We are experiencing at least 8 hours of darkness every day now. It’s colder. You can feel the tenacious grip of winter in the air.  A day of warm sunshine is now a welcome respite from the more constant days of damp grey. Everywhere you look you see the foreshadowing of winter. For the most part, the chicks of all the sea birds in Antarctica have lost their down and are now fully feathered. The chicks from Gulls, Terns and Skuas are either flying or about to take their first flights. The Antarctic Shags are the same except their young are also taking their first plunges in the ocean. The Adelie penguins have already returned to the sea and the Chinstrap and Gentoos are soon to follow.

In Canada we see a change from summer to fall in the autumn leaves. On the Antarctic Peninsula the autumn colour might be represented by the pink and green snow algae. Certainly at the end of February the algae is at it’s greatest extent showing up in places like Peterman Island in big swaths of bright pink and green on top of the snow.

We landed on Petermann at about 09:30. The Expedition Team took a pool as to how many Adelies would be left on the island.  By the end of the landing we had counted seven. Drat! I was off by three. Still, there were lots of Gentoos roaming around. The Gentoo chicks at this stage are loads of fun to watch often approaching to within a metre or less. It is my guess that it is hunger driving their curiosity.

By 10:00 snow was falling steadily and the wind began to pick up.  At times there was a mixture of snowflakes and ice pellets but after a while large heavy flakes floated down. Soon the bright areas of pink and green snow algae were covered by a light blanket of snow. And just like that, Old Man Winter splashed a bucket of white over the bright colours of autumn. Everyone got a full hour on shore which was enough time to see the Blue-eyed Shags on the south end of the island and to wander over for a look at Iceberg Alley towards the north end.

By 13:00 we wrapped up the landing and headed into the Lemaire Channel, quite probably the most famous Channel in all of Antarctica. We couldn’t see the tops of the mountains with the low cloud cover, but it was still really great to cruise through the scenic channel.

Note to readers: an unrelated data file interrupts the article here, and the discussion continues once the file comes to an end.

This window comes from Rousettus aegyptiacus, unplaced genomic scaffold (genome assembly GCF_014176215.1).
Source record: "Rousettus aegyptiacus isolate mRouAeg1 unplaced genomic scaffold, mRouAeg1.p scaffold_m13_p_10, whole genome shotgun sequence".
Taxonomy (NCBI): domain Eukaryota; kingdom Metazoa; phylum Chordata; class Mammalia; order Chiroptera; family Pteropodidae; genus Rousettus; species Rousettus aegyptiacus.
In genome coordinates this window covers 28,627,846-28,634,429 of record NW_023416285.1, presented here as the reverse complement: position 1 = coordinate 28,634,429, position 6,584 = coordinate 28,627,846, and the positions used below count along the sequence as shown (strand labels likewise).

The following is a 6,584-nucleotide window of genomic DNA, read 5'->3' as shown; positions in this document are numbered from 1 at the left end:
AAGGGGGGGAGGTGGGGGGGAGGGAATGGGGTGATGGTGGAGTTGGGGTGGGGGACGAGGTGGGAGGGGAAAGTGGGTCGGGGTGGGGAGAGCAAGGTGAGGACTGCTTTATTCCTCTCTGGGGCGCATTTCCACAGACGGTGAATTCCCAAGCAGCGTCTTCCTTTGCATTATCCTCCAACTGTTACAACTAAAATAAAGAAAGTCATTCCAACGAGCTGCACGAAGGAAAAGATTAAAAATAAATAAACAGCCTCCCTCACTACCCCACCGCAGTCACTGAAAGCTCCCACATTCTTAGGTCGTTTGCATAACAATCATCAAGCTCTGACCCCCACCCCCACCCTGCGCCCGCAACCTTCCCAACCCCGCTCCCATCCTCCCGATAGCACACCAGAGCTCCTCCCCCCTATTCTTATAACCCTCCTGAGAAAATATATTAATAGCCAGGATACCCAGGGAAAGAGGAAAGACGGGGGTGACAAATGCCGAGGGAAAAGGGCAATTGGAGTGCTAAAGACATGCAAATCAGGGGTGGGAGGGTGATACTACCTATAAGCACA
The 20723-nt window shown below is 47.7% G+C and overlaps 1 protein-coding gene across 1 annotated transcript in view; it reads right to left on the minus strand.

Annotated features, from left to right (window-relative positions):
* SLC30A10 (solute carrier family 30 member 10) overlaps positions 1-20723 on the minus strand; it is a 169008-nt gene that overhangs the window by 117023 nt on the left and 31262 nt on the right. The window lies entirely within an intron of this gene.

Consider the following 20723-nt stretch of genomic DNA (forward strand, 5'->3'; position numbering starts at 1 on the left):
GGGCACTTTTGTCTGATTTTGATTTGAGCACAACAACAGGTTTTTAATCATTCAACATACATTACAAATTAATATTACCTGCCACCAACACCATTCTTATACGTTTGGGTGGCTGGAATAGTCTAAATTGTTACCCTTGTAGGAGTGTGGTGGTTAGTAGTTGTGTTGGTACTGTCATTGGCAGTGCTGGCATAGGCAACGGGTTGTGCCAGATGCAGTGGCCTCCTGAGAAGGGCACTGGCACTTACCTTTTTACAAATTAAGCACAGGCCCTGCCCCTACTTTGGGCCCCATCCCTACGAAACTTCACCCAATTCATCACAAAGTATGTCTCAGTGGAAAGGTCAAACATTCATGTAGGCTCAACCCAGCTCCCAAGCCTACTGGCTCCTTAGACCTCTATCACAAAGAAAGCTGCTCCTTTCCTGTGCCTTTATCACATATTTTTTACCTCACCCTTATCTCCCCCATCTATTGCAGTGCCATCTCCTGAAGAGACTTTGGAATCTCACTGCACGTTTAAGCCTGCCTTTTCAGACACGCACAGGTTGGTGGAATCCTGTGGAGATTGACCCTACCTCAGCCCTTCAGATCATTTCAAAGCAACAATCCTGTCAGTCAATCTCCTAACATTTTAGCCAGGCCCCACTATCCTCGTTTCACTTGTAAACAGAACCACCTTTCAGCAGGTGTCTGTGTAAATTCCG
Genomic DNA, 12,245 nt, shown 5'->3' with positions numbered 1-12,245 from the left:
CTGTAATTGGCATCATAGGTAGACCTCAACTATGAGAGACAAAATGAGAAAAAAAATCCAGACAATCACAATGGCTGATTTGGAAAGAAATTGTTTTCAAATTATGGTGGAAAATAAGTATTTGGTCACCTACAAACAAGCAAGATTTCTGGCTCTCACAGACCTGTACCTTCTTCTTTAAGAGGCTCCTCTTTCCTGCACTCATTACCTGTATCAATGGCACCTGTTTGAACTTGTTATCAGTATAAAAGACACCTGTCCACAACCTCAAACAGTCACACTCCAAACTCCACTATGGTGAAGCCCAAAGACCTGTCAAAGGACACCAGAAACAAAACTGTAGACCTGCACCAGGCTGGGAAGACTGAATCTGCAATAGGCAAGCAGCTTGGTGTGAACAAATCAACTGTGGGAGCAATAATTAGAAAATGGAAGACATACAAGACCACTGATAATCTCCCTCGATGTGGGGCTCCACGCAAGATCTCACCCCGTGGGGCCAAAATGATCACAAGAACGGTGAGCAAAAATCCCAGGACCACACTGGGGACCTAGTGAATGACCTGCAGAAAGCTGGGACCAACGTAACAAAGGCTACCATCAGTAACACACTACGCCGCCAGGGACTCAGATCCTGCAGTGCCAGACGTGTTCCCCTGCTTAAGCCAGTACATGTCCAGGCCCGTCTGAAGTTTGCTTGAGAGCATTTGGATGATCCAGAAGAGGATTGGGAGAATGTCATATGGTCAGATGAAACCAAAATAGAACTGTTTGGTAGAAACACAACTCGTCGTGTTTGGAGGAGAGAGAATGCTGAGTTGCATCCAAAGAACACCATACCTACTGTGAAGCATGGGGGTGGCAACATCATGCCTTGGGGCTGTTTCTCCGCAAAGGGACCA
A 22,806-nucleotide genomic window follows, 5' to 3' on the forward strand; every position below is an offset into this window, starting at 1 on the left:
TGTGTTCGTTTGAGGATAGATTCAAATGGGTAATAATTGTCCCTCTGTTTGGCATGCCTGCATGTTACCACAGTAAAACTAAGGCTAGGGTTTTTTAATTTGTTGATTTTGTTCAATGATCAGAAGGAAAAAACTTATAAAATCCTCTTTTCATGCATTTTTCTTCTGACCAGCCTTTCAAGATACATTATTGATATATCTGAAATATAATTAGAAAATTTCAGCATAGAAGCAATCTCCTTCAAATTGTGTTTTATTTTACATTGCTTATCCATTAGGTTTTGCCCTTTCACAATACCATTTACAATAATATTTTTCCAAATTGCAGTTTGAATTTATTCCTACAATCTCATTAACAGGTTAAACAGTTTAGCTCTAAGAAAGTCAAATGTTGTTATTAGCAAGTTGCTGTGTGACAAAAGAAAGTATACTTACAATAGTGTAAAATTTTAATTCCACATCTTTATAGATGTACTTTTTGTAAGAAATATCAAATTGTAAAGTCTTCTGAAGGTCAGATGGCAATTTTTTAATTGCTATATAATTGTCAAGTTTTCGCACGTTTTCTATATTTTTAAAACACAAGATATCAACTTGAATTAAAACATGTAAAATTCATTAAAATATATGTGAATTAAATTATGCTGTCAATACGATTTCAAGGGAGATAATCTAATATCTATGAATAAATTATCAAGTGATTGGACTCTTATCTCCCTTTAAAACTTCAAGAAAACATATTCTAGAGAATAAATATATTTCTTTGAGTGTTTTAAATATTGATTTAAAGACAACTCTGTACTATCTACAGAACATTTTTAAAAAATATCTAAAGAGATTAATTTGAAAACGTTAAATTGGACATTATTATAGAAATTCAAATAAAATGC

Around 17:00 we encountered several groups of Humpback whales in the Gerlache Strait. We had time on our schedule to stop to do a little whale watching, and what incredible whale watching it was! We had feeding Humpbacks quite close to the ship yet once again!  We focused o na small group of three whales. It was our guess that it was a female with a large calf and an escort.  Time after time the whales lunged to the surface with their mouths agape. At times we could look down their throats!  We could see their plates of balleen and their ventral pouches fully expanded. The whales were feeding on krill which was evidenced by a large red cloud left behind when one of the Humpbacks defecated!! We stayed and watched the whales for about thirty minutes but then it was time for us to move on.

Tomorrow would be our last landing in Antarctica and then it will be time for us to begin our northward migration to South Georgia, the Falklands and Buenos Aires.

Summer is over.

Monday, 25 February 2013

Antarctica in the sun

During the night we were heading southward to our next destination, Neko Harbor, in Andvord Bay, the southern end of the wonderful and very impressive Errera Channel. This should be our continental landing during our trip and we all were looking forward to it. During the night our lovely Lady MV FRAM had to struggle with a lot of ice and strong winds so that we reached Neko Harbor with a delay of two hours. But the morning started than directly with a beautiful sunrise and just before we reached Neko Harbor we could watch many Mink and Humpback whales. So there was no reason to be unlucky about the delay.

The morning in Neko harbor was brilliant. The sun was shining so strong that even 8 passengers went for swimming before they went back on board. A Weddell sea that was lying directly next to the landing site has been the first photo object. 

She was very lazy and stayed on the beach until the last passenger had taken his picture.  Neko harbor is famous for its Gentoo penguin colony and we had the Gentoos all over the place. It is the end of the season and so the chicks are running around in the colony, hoping to find the parents to get more food. Plenty adults started already their own malting, feathers were flying all over the place.

Most passengers climbed up a little ridge behind the penguin colony. The spectacular view we got from the hill over Andvord Bay will be unforgettable.

Back on board we sailed through the Neumayer Channel to our next destination – Port Lockroy, a former British Station. Today it is a museum and souvenir shop run by the British Antarctic Heritage Trust. As the museum is a post office also we used the possibility to send postcards to our friends and family at home.